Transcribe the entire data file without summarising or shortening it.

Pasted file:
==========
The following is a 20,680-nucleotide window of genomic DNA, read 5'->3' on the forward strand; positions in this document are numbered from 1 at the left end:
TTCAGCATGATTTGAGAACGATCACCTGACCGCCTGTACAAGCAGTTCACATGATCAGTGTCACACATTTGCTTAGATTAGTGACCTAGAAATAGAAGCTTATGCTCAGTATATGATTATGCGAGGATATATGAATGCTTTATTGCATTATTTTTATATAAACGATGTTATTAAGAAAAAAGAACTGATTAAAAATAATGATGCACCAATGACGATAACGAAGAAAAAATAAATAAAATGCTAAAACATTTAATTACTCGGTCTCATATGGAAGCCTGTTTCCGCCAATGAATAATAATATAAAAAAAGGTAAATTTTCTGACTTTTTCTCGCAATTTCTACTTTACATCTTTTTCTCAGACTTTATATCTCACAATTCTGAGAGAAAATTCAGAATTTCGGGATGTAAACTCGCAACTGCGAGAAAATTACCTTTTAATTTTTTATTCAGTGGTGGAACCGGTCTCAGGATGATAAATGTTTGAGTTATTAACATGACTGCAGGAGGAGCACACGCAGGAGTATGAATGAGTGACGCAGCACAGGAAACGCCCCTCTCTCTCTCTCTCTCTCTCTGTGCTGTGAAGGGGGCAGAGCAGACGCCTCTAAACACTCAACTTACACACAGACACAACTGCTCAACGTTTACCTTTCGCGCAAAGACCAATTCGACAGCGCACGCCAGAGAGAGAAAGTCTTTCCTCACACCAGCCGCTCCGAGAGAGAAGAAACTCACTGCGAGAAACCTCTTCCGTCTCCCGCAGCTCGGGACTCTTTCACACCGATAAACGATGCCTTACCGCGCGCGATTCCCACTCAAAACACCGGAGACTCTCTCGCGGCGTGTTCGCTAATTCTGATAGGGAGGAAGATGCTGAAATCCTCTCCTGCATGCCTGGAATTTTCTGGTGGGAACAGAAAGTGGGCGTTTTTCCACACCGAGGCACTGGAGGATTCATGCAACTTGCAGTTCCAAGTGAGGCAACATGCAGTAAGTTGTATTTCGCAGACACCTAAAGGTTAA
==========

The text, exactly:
The following is a 20,680-nucleotide window of genomic DNA, read 5'->3' on the forward strand; positions in this document are numbered from 1 at the left end:
TTCAGCATGATTTGAGAACGATCACCTGACCGCCTGTACAAGCAGTTCACATGATCAGTGTCACACATTTGCTTAGATTAGTGACCTAGAAATAGAAGCTTATGCTCAGTATATGATTATGCGAGGATATATGAATGCTTTATTGCATTATTTTTATATAAACGATGTTATTAAGAAAAAAGAACTGATTAAAAATAATGATGCACCAATGACGATAACGAAGAAAAAATAAATAAAATGCTAAAACATTTAATTACTCGGTCTCATATGGAAGCCTGTTTCCGCCAATGAATAATAATATAAAAAAAGGTAAATTTTCTGACTTTTTCTCGCAATTTCTACTTTACATCTTTTTCTCAGACTTTATATCTCACAATTCTGAGAGAAAATTCAGAATTTCGGGATGTAAACTCGCAACTGCGAGAAAATTACCTTTTAATTTTTTATTCAGTGGTGGAACCGGTCTCAGGATGATAAATGTTTGAGTTATTAACATGACTGCAGGAGGAGCACACGCAGGAGTATGAATGAGTGACGCAGCACAGGAAACGCCCCTCTCTCTCTCTCTCTCTCTCTGTGCTGTGAAGGGGGCAGAGCAGACGCCTCTAAACACTCAACTTACACACAGACACAACTGCTCAACGTTTACCTTTCGCGCAAAGACCAATTCGACAGCGCACGCCAGAGAGAGAAAGTCTTTCCTCACACCAGCCGCTCCGAGAGAGAAGAAACTCACTGCGAGAAACCTCTTCCGTCTCCCGCAGCTCGGGACTCTTTCACACCGATAAACGATGCCTTACCGCGCGCGATTCCCACTCAAAACACCGGAGACTCTCTCGCGGCGTGTTCGCTAATTCTGATAGGGAGGAAGATGCTGAAATCCTCTCCTGCATGCCTGGAATTTTCTGGTGGGAACAGAAAGTGGGCGTTTTTCCACACCGAGGCACTGGAGGATTCATGCAACTTGCAGTTCCAAGTGAGGCAACATGCAGTAAGTTGTATTTCGCAGACACCTAAAGGTTAA